Cellphone plans in the US used to be simple: you get a free phone and you get locked into a cellphone contract for two years. With the rising costs of the typical smartphone plan and the proliferation of other alternatives, you might be thinking of taking a hard look at your cellphone plan and decide whether you want to go prepaid. The primary concerns about prepaid is that you will have to pay the entire upfront cost of a cellphone, especially a new one, for the most part outside of T-Mobile’s monthly payment plans. Here, we will break down prepaid cellphone plans and subsidized ones, provide tips on how to save money on the phone costs, and give recommendations depending on what your personal needs may be.
Prepaid Cellphone Plans vs Subsidized Cellphone Plans
Beyond the sticker shock of the upfront cellphone costs, would it surprise you that subsidized cellphone plans end up charging you more for the phone you have than paying the costs upfront or through a monthly payment plan such as what T-Mobile offers? This is especially true if you keep your plan and don’t upgrade your phone. The costs associated with the subsidy for the cellphone (approximately $20/month) which comes out to $480 over the life of a two year contract or more than the typical $350 subsidy that cellphone carriers attach to their top line phones. Even T-Mobile’s cellphone monthly payment plan would charge you $149 upfront and $20/month for 24 months which is $50 cheaper than AT&T and Verizon, who charge $199 upfront and then bundles the $20/month cost into your cellphone bill.
However, the prepaid cellphone plan’s upfront costs are significant in terms of buying a phone and most prepaid cellphone plans offer limited data packages and don’t have the new family plans from AT&T and Verizon. Therefore, data cannot be shared, which for large families does pose a problem. The upside with the prepaid cellphone plan is that it is possible to switch phones every year fairly easily by selling the old phone on Ebay and getting the latest and greatest phone.
Buying a Cellphone
New cellphones are expensive and prepaid cellphone plans would require you to already own a cellphone or buying a cellphone at retail prices. There are several ways to get around that, but most of them require a lot of research on your part before taking the leap.
The first option to get your phone cheap is to buy it off of eBay where it is possible to get a phone fairly cheap. You generally will also have the option to have it locked (which means that the factory warranty is intact) or unlocked. However, buying phones off of eBay is only best for phones that are at least 6 month old and generally not top tier in demand phones. This is because the best and most wanted phones generally sell near face value on eBay. Instead, mid tier phones, last year’s flagship phones, and phones from brands like Pantech are best. It is even possible to score a heavily discounted new phone from a real retailer.
Another option is to (if you chose a carrier that uses AT&T or T-Mobile’s network) get a phone off of Google Play Devices. Here you can get a phone that is either branded by google or this year’s best flagship phone with pure Android. Google’s Nexus 4 (and probably its successor as well) is a heavily discounted phone with the guts of a last year flagship phone. If you are looking for a new top of the line phone without the bloatware that carriers and manufacturers tend to put on top of Android, the Google Play store has excellent cellphone options. Especially if you are wary of paying a fully $600-$800 dollars, the Google Play store offer devices at prices very similar to what you would pay upfront, but you would still be able to save money with a prepaid cellphone plan.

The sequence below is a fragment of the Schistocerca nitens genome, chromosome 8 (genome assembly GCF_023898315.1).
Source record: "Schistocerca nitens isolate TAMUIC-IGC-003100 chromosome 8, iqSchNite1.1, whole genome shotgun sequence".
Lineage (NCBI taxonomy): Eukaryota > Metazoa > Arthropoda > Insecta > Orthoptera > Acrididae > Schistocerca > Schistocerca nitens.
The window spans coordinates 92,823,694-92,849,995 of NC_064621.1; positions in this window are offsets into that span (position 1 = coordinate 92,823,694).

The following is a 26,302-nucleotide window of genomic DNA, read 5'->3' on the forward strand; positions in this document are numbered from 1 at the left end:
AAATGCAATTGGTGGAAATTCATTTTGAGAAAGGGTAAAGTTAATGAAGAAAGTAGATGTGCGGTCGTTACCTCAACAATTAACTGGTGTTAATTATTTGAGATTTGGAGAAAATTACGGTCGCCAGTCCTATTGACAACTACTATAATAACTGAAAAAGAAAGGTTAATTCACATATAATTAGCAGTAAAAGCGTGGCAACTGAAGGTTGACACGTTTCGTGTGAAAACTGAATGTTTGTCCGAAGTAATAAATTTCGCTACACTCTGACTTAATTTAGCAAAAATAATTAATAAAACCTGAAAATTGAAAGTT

A final option for the biggest risk takers and those who like to do a lot of research is to buy a phone from Asia, specifically from Chinese phone manufacturers who produce phones aimed at the domestic Chinese market. So these phones won’t compare well with the best phones in the US, but they will come close at very low prices. Sites such as Lightake, Geekbuying, and McBub have fairly good reputations and sell Chinese manufactured devices out of Hong Kong. Although the phone are not only cheaper but tend to use the same screen components of its American counterparts, the internal components (SoC, etc) tend to be a step down in terms of performance. Furthermore, another problem is that many of the support websites and software are not in English. However, if you want a phone that performs almost as well as today’s flagship phones at 1/3 of the price, then buying direct from China makes the most sense.
What is Best For You
What it all comes down to is whether your prefer convenience or are you willing to go the extra mile to save a hundred dollars or more. Going prepaid isn’t for people who want their phones to simply work and not want to worry about more things beyond getting a plan that fits you with a phone you desire. However, if you don’t care too much about the phone you’re getting (beyond that it performs very well) and you are in a state of penny pinching, then getting a prepaid cellphone plan makes a lot of sense.
I would suggest that prepaid is best for individuals who are single, aren’t going to be part of a family plan, and are in a state in life where they need to make every cent count. However, current subsidized family plans by AT&T and Verizon makes far more sense for large families who all use tremendous amounts of data. Whether you decide to get a prepaid cellphone plan or stick the standard in the marketplace, make sure that it is something that works best for you.